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Here’s Why Cannabis Doesn’t Need Double Blind Placebo Tests

Matt Weeks
Blindfolded human head

70 to 90% of all placebo trials of medicine CAN NEVER BE REPRODUCED AGAIN!  

The gold standard in modern research is the double-blind, placebo study. It’s a headline-grabbing, shorthand way to tell the world that this study matters. In popular consciousness, it’s one step below absolute proof.

And yet, there are problems…

Gloved Researcher under microscope

Image Credit: Viacheslav Lopatin

Background first: When it comes to medicinal studies, the most reliable form of research experiment is the double-blind, placebo-controlled experiment (also known as a “randomized control group trials” in medical literature). The setup of this study ensures that the power of suggestion is absent from the experiment, providing clean, usable data.

The beauty of the experiment lies in its utter deception. In a true double-blind, placebo-controlled study, neither the doctors nor the patients know who’s getting the real drug and who’s getting a fake. The process is completely randomized, leaving every participant in the dark.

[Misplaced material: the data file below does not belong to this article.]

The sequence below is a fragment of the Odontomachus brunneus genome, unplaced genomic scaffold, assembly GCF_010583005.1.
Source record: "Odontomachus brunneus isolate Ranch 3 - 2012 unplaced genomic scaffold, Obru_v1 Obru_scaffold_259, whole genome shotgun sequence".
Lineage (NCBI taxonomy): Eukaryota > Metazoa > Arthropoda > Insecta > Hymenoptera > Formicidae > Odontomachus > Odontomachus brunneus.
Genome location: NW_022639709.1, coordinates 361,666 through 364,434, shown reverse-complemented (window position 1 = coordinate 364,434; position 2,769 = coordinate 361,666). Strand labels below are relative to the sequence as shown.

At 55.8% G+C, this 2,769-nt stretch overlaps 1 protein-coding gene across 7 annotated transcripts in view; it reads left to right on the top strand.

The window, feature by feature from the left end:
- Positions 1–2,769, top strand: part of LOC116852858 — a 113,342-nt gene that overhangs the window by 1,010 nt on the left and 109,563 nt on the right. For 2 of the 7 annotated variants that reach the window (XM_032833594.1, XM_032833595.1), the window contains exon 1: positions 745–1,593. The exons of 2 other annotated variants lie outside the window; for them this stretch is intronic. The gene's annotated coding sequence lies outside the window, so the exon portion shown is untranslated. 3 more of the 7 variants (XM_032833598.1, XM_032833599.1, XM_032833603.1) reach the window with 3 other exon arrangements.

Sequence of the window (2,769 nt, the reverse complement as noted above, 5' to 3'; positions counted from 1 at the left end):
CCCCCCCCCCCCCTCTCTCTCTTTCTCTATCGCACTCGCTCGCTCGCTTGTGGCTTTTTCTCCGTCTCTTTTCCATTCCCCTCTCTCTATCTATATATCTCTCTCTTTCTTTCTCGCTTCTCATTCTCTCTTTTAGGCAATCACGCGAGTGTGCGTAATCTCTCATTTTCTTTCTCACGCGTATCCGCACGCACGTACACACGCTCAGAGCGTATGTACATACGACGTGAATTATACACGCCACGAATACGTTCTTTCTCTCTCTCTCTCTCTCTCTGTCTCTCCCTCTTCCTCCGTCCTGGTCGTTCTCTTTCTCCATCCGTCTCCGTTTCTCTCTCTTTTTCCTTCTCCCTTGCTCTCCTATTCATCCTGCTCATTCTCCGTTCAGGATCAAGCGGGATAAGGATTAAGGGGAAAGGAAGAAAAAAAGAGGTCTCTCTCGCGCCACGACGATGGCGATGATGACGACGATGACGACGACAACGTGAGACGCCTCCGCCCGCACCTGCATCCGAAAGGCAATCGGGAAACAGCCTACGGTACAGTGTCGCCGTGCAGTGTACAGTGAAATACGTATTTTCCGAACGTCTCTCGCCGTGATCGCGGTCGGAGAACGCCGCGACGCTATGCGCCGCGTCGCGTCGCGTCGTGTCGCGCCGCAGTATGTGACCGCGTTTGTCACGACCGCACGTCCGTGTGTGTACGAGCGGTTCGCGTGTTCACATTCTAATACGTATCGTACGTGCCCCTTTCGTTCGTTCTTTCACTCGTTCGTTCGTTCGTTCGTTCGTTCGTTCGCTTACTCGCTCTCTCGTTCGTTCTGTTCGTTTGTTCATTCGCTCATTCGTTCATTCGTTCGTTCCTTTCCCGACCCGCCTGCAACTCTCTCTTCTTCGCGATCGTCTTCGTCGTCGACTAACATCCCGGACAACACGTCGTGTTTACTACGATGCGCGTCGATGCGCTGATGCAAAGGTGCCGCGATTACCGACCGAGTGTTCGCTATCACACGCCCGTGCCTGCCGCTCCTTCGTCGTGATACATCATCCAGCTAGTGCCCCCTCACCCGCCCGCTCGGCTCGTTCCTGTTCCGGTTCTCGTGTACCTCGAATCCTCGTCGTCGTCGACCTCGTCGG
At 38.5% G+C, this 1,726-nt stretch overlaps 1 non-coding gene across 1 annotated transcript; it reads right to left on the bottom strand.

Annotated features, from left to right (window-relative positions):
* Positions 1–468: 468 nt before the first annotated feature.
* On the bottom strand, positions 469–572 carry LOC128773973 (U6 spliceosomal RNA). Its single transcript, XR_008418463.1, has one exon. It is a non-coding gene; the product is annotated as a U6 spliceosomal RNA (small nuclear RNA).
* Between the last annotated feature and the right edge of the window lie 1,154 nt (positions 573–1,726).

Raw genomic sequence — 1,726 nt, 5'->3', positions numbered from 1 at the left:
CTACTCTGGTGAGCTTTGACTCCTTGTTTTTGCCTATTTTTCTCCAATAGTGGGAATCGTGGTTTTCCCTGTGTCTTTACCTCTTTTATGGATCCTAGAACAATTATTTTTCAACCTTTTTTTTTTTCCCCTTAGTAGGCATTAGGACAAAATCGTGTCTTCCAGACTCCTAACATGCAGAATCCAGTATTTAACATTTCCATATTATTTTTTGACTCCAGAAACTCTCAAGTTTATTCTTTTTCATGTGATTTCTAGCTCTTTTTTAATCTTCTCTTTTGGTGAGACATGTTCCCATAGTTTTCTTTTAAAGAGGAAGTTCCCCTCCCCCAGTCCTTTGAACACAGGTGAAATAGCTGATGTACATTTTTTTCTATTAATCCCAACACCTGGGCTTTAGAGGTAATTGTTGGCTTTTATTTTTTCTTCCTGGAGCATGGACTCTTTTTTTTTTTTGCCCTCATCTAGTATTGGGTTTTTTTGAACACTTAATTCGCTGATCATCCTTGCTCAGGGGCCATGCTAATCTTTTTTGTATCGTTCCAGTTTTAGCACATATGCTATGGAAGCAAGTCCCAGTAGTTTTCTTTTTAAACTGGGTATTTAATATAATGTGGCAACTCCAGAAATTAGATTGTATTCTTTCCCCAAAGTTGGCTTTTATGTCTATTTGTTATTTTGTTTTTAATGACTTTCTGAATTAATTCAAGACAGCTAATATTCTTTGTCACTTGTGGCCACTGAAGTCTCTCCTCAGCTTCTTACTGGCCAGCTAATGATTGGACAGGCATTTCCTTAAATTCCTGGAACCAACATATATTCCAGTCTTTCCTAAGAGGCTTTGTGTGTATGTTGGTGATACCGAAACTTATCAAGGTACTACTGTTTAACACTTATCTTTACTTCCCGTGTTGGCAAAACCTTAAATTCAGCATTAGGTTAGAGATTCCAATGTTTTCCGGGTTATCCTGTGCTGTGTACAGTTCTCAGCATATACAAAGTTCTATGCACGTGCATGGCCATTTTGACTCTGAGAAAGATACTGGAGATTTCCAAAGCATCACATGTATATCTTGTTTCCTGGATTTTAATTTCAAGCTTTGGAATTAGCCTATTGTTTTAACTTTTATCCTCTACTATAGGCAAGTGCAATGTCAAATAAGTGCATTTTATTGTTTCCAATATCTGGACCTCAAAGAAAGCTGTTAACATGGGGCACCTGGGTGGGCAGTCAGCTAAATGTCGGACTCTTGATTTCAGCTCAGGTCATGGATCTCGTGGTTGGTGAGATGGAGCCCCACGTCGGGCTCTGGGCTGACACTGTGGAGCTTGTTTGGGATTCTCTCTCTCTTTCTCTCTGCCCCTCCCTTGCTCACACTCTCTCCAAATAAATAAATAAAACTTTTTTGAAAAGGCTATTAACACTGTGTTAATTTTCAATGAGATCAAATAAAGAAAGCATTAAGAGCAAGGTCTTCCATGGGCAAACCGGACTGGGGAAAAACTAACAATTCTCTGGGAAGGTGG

Spilled placebo pills

Image Credit: Shutterstock

This is how it works: Patients are divided into two groups—a control group, which gets a placebo, and the active group, which receives the real drug. The medical professionals who administer the drug aren’t told which is real—they are given pre-sorted pills or shots and told them give them to the patients.

But this not the only kind of study that can be called double-blind.

There’s also the double-blind comparative study. This works exactly the same as the other double-blind setup, except that it lacks a control group. Instead, one group gets a drug that’s known to work (Advil, for instance) while another gets the experimental drug. Again, no one knows who’s getting which medicine.

Blindfolded human head

Image Credit: Lightspring

What’s wrong with double-blind studies? They seem ironclad in theory. And indeed, they’re important. But they’re not without fault.